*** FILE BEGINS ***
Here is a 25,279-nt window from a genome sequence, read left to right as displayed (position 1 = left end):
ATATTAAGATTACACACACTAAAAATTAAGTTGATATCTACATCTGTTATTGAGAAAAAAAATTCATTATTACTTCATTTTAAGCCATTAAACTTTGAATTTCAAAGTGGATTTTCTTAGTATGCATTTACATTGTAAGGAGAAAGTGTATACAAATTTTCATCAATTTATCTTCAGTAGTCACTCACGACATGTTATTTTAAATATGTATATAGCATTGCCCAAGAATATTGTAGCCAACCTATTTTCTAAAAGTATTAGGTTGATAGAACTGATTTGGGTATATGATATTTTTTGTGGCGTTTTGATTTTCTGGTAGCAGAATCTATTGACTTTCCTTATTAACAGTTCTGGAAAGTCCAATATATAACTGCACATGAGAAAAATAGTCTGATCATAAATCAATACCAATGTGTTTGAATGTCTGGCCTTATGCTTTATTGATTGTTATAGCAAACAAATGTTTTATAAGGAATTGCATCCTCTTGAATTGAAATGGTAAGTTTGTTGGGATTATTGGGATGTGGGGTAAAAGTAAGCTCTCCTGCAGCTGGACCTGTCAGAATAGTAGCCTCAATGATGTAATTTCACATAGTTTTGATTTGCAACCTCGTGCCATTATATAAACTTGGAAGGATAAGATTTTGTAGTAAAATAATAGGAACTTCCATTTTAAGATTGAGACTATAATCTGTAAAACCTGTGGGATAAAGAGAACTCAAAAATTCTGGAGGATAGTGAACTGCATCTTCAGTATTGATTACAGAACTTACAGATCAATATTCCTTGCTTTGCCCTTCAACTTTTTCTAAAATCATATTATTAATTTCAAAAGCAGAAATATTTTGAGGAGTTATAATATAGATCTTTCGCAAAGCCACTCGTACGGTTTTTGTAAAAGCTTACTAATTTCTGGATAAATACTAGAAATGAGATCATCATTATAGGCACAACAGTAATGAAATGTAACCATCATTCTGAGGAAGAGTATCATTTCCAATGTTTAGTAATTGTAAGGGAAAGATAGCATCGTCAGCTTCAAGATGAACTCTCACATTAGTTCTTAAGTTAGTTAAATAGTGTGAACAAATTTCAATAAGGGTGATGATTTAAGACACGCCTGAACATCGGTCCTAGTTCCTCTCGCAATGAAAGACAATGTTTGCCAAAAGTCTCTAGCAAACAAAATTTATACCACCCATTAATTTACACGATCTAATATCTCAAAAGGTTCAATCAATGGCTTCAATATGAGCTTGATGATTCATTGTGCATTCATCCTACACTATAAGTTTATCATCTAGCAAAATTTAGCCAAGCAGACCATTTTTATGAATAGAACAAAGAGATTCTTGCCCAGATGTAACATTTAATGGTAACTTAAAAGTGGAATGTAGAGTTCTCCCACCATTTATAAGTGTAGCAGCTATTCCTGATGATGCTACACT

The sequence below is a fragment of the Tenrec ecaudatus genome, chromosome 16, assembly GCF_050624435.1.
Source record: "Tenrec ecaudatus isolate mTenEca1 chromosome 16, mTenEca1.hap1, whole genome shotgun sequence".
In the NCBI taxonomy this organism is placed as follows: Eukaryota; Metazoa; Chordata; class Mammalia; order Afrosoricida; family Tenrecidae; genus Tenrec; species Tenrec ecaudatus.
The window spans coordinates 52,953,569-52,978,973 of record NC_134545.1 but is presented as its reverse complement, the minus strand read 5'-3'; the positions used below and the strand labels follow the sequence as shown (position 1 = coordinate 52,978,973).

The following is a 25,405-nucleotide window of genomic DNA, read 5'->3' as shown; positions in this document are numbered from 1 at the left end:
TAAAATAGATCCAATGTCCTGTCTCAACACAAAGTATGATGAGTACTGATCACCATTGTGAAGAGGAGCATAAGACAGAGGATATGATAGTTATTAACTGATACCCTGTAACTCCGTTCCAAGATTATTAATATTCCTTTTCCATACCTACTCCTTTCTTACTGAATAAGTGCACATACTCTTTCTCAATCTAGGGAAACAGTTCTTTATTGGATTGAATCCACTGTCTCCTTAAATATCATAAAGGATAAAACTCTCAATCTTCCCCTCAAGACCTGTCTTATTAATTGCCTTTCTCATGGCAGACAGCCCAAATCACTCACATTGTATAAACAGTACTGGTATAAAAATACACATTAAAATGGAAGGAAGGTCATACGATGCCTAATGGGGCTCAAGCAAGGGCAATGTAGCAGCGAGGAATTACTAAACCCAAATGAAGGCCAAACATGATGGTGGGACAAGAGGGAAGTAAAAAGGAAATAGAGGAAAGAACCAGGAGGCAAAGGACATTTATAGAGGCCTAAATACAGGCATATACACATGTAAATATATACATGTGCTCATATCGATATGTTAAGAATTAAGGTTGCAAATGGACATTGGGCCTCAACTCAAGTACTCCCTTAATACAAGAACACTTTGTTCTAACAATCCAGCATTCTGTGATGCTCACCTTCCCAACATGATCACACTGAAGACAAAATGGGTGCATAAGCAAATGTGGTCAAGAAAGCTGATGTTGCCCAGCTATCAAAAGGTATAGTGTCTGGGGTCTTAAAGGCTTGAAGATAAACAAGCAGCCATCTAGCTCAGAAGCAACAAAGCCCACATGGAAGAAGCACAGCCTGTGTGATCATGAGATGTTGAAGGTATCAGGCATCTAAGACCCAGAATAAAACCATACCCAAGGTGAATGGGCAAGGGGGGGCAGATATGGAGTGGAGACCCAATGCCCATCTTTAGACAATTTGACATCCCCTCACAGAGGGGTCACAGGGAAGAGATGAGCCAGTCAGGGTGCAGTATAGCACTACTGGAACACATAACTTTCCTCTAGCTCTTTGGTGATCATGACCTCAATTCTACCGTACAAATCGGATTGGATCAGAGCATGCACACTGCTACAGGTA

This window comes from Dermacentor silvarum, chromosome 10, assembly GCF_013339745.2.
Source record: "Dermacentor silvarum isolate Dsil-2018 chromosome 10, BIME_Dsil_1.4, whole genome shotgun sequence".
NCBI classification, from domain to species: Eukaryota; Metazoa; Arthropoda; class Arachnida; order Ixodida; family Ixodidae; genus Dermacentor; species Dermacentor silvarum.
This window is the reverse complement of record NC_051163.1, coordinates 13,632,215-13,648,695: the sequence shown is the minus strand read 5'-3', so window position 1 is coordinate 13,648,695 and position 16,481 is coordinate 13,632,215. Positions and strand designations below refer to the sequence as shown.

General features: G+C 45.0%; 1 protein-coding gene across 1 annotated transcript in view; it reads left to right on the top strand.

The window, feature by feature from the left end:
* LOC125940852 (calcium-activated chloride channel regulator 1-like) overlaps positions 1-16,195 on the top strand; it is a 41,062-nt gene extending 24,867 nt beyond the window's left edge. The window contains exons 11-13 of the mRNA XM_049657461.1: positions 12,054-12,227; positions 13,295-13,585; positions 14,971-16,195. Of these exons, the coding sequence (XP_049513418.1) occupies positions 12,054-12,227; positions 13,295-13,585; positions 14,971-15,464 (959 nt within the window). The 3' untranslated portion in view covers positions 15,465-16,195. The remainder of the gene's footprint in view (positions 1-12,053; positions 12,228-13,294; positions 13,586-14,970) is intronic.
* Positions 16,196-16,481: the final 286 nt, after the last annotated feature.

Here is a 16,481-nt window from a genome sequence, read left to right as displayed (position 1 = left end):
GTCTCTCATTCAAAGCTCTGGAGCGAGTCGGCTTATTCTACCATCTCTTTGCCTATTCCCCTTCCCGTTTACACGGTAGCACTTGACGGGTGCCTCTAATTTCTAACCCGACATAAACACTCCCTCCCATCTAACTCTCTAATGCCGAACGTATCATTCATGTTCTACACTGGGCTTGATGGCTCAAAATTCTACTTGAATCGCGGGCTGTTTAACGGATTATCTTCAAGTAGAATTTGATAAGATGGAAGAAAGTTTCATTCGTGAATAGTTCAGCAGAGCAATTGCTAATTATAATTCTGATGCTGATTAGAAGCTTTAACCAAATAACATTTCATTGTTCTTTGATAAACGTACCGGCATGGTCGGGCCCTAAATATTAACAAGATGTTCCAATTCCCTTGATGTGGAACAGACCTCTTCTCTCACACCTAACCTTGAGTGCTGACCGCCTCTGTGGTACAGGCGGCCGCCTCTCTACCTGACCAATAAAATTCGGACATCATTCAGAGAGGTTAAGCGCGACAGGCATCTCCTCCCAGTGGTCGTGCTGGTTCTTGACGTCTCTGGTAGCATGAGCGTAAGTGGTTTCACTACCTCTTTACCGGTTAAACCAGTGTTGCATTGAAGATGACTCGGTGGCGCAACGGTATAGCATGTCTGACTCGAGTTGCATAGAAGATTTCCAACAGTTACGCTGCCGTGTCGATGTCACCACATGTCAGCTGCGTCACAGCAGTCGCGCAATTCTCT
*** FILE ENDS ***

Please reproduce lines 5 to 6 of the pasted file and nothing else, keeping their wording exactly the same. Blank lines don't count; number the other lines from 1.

In the NCBI taxonomy this organism is placed as follows: Eukaryota; Metazoa; Chordata; class Mammalia; order Afrosoricida; family Tenrecidae; genus Tenrec; species Tenrec ecaudatus.
The window spans coordinates 52,953,569-52,978,973 of record NC_134545.1 but is presented as its reverse complement, the minus strand read 5'-3'; the positions used below and the strand labels follow the sequence as shown (position 1 = coordinate 52,978,973).